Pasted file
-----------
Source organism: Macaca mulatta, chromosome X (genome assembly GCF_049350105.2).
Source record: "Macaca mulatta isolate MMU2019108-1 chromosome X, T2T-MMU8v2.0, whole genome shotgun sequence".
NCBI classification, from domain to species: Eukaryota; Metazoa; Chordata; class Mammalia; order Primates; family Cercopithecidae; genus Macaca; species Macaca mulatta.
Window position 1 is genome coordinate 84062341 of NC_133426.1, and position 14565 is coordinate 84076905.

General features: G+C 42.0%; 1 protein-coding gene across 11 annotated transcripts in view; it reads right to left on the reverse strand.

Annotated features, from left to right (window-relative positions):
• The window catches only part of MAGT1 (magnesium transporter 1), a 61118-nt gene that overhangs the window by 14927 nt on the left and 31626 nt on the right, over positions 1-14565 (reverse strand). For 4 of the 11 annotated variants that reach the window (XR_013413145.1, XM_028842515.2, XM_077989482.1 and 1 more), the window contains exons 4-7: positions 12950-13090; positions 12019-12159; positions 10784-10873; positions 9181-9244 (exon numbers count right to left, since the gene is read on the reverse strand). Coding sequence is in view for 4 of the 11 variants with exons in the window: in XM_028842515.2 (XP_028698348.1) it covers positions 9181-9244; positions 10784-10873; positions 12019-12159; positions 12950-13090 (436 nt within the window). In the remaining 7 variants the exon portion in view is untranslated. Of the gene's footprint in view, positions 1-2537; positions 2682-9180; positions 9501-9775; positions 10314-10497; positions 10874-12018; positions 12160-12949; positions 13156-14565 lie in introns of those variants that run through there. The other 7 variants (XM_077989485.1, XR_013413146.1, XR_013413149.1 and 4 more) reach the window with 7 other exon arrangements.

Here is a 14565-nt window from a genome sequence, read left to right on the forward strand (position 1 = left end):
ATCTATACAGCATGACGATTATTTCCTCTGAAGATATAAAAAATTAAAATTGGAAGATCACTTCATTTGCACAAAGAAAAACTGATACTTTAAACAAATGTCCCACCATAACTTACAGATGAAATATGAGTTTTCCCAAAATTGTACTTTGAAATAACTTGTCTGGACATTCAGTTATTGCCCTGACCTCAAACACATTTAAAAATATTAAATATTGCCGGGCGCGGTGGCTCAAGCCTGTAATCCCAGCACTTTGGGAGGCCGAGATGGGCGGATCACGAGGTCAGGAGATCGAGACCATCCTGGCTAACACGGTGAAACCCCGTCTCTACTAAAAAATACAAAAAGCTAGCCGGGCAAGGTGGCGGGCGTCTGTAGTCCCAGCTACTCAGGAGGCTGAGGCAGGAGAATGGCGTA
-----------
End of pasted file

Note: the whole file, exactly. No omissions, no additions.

Source organism: Macaca mulatta, chromosome X (genome assembly GCF_049350105.2).
Source record: "Macaca mulatta isolate MMU2019108-1 chromosome X, T2T-MMU8v2.0, whole genome shotgun sequence".
NCBI classification, from domain to species: Eukaryota; Metazoa; Chordata; class Mammalia; order Primates; family Cercopithecidae; genus Macaca; species Macaca mulatta.
Window position 1 is genome coordinate 84062341 of NC_133426.1, and position 14565 is coordinate 84076905.

General features: G+C 42.0%; 1 protein-coding gene across 11 annotated transcripts in view; it reads right to left on the reverse strand.

Annotated features, from left to right (window-relative positions):
• The window catches only part of MAGT1 (magnesium transporter 1), a 61118-nt gene that overhangs the window by 14927 nt on the left and 31626 nt on the right, over positions 1-14565 (reverse strand). For 4 of the 11 annotated variants that reach the window (XR_013413145.1, XM_028842515.2, XM_077989482.1 and 1 more), the window contains exons 4-7: positions 12950-13090; positions 12019-12159; positions 10784-10873; positions 9181-9244 (exon numbers count right to left, since the gene is read on the reverse strand). Coding sequence is in view for 4 of the 11 variants with exons in the window: in XM_028842515.2 (XP_028698348.1) it covers positions 9181-9244; positions 10784-10873; positions 12019-12159; positions 12950-13090 (436 nt within the window). In the remaining 7 variants the exon portion in view is untranslated. Of the gene's footprint in view, positions 1-2537; positions 2682-9180; positions 9501-9775; positions 10314-10497; positions 10874-12018; positions 12160-12949; positions 13156-14565 lie in introns of those variants that run through there. The other 7 variants (XM_077989485.1, XR_013413146.1, XR_013413149.1 and 4 more) reach the window with 7 other exon arrangements.

Here is a 14565-nt window from a genome sequence, read left to right on the forward strand (position 1 = left end):
ATCTATACAGCATGACGATTATTTCCTCTGAAGATATAAAAAATTAAAATTGGAAGATCACTTCATTTGCACAAAGAAAAACTGATACTTTAAACAAATGTCCCACCATAACTTACAGATGAAATATGAGTTTTCCCAAAATTGTACTTTGAAATAACTTGTCTGGACATTCAGTTATTGCCCTGACCTCAAACACATTTAAAAATATTAAATATTGCCGGGCGCGGTGGCTCAAGCCTGTAATCCCAGCACTTTGGGAGGCCGAGATGGGCGGATCACGAGGTCAGGAGATCGAGACCATCCTGGCTAACACGGTGAAACCCCGTCTCTACTAAAAAATACAAAAAGCTAGCCGGGCAAGGTGGCGGGCGTCTGTAGTCCCAGCTACTCAGGAGGCTGAGGCAGGAGAATGGCGTA